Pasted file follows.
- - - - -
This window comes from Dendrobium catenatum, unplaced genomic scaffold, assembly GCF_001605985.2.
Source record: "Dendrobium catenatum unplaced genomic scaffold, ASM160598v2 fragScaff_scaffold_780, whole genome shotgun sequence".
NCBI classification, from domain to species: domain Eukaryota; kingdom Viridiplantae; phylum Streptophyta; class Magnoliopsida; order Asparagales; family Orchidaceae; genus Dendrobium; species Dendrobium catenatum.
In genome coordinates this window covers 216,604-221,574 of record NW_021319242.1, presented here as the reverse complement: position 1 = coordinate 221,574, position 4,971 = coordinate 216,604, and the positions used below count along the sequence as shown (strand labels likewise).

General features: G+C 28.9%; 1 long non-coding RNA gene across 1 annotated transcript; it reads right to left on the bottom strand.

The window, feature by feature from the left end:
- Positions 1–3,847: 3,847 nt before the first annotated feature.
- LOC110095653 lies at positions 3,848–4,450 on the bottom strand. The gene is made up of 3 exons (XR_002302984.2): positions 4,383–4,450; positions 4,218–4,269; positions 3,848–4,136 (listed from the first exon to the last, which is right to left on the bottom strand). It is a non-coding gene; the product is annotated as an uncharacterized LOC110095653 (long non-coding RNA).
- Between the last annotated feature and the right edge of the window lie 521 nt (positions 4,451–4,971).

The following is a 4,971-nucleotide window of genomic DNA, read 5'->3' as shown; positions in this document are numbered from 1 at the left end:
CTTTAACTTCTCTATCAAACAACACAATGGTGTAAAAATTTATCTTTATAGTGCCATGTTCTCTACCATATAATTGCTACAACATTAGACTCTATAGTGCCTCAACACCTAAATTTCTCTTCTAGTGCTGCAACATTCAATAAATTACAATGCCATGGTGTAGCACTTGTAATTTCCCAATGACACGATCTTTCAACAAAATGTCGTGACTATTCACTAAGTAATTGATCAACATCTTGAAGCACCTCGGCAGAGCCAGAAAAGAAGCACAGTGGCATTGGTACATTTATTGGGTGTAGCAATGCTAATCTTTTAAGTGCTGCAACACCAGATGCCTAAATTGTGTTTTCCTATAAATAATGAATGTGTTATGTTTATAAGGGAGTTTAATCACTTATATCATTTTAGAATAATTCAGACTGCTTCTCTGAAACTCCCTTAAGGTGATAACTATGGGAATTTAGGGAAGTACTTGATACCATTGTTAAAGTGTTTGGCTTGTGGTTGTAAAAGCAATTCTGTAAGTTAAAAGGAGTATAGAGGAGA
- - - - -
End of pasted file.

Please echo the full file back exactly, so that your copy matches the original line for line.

This window comes from Dendrobium catenatum, unplaced genomic scaffold, assembly GCF_001605985.2.
Source record: "Dendrobium catenatum unplaced genomic scaffold, ASM160598v2 fragScaff_scaffold_780, whole genome shotgun sequence".
NCBI classification, from domain to species: domain Eukaryota; kingdom Viridiplantae; phylum Streptophyta; class Magnoliopsida; order Asparagales; family Orchidaceae; genus Dendrobium; species Dendrobium catenatum.
In genome coordinates this window covers 216,604-221,574 of record NW_021319242.1, presented here as the reverse complement: position 1 = coordinate 221,574, position 4,971 = coordinate 216,604, and the positions used below count along the sequence as shown (strand labels likewise).

General features: G+C 28.9%; 1 long non-coding RNA gene across 1 annotated transcript; it reads right to left on the bottom strand.

The window, feature by feature from the left end:
- Positions 1–3,847: 3,847 nt before the first annotated feature.
- LOC110095653 lies at positions 3,848–4,450 on the bottom strand. The gene is made up of 3 exons (XR_002302984.2): positions 4,383–4,450; positions 4,218–4,269; positions 3,848–4,136 (listed from the first exon to the last, which is right to left on the bottom strand). It is a non-coding gene; the product is annotated as an uncharacterized LOC110095653 (long non-coding RNA).
- Between the last annotated feature and the right edge of the window lie 521 nt (positions 4,451–4,971).

The following is a 4,971-nucleotide window of genomic DNA, read 5'->3' as shown; positions in this document are numbered from 1 at the left end:
CTTTAACTTCTCTATCAAACAACACAATGGTGTAAAAATTTATCTTTATAGTGCCATGTTCTCTACCATATAATTGCTACAACATTAGACTCTATAGTGCCTCAACACCTAAATTTCTCTTCTAGTGCTGCAACATTCAATAAATTACAATGCCATGGTGTAGCACTTGTAATTTCCCAATGACACGATCTTTCAACAAAATGTCGTGACTATTCACTAAGTAATTGATCAACATCTTGAAGCACCTCGGCAGAGCCAGAAAAGAAGCACAGTGGCATTGGTACATTTATTGGGTGTAGCAATGCTAATCTTTTAAGTGCTGCAACACCAGATGCCTAAATTGTGTTTTCCTATAAATAATGAATGTGTTATGTTTATAAGGGAGTTTAATCACTTATATCATTTTAGAATAATTCAGACTGCTTCTCTGAAACTCCCTTAAGGTGATAACTATGGGAATTTAGGGAAGTACTTGATACCATTGTTAAAGTGTTTGGCTTGTGGTTGTAAAAGCAATTCTGTAAGTTAAAAGGAGTATAGAGGAGA